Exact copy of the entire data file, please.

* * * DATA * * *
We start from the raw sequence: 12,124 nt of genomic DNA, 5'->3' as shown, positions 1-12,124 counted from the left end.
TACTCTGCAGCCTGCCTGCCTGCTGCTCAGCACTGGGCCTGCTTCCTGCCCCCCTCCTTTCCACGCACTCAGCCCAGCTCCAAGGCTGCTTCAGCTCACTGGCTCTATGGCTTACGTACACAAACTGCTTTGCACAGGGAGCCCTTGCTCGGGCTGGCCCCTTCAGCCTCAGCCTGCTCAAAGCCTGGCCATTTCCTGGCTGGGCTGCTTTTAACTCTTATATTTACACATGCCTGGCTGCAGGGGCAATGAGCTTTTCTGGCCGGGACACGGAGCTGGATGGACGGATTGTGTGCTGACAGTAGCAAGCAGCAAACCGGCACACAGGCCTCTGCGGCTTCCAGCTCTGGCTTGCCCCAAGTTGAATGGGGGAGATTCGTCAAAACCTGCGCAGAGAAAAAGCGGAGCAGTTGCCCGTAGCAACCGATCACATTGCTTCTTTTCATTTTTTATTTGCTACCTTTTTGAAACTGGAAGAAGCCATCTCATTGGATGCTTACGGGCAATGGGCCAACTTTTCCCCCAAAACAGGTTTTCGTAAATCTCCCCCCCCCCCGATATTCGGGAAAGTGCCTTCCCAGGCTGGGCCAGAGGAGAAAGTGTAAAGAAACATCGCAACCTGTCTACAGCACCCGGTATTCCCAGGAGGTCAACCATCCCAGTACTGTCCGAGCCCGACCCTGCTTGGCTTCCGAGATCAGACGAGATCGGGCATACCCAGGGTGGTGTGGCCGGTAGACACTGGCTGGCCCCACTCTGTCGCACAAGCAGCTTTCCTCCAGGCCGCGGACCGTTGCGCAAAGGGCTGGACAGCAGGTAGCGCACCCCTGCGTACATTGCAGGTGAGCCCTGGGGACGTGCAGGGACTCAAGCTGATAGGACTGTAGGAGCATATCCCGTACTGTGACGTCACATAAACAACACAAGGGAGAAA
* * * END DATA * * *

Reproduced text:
We start from the raw sequence: 12,124 nt of genomic DNA, 5'->3' as shown, positions 1-12,124 counted from the left end.
TACTCTGCAGCCTGCCTGCCTGCTGCTCAGCACTGGGCCTGCTTCCTGCCCCCCTCCTTTCCACGCACTCAGCCCAGCTCCAAGGCTGCTTCAGCTCACTGGCTCTATGGCTTACGTACACAAACTGCTTTGCACAGGGAGCCCTTGCTCGGGCTGGCCCCTTCAGCCTCAGCCTGCTCAAAGCCTGGCCATTTCCTGGCTGGGCTGCTTTTAACTCTTATATTTACACATGCCTGGCTGCAGGGGCAATGAGCTTTTCTGGCCGGGACACGGAGCTGGATGGACGGATTGTGTGCTGACAGTAGCAAGCAGCAAACCGGCACACAGGCCTCTGCGGCTTCCAGCTCTGGCTTGCCCCAAGTTGAATGGGGGAGATTCGTCAAAACCTGCGCAGAGAAAAAGCGGAGCAGTTGCCCGTAGCAACCGATCACATTGCTTCTTTTCATTTTTTATTTGCTACCTTTTTGAAACTGGAAGAAGCCATCTCATTGGATGCTTACGGGCAATGGGCCAACTTTTCCCCCAAAACAGGTTTTCGTAAATCTCCCCCCCCCCCGATATTCGGGAAAGTGCCTTCCCAGGCTGGGCCAGAGGAGAAAGTGTAAAGAAACATCGCAACCTGTCTACAGCACCCGGTATTCCCAGGAGGTCAACCATCCCAGTACTGTCCGAGCCCGACCCTGCTTGGCTTCCGAGATCAGACGAGATCGGGCATACCCAGGGTGGTGTGGCCGGTAGACACTGGCTGGCCCCACTCTGTCGCACAAGCAGCTTTCCTCCAGGCCGCGGACCGTTGCGCAAAGGGCTGGACAGCAGGTAGCGCACCCCTGCGTACATTGCAGGTGAGCCCTGGGGACGTGCAGGGACTCAAGCTGATAGGACTGTAGGAGCATATCCCGTACTGTGACGTCACATAAACAACACAAGGGAGAAA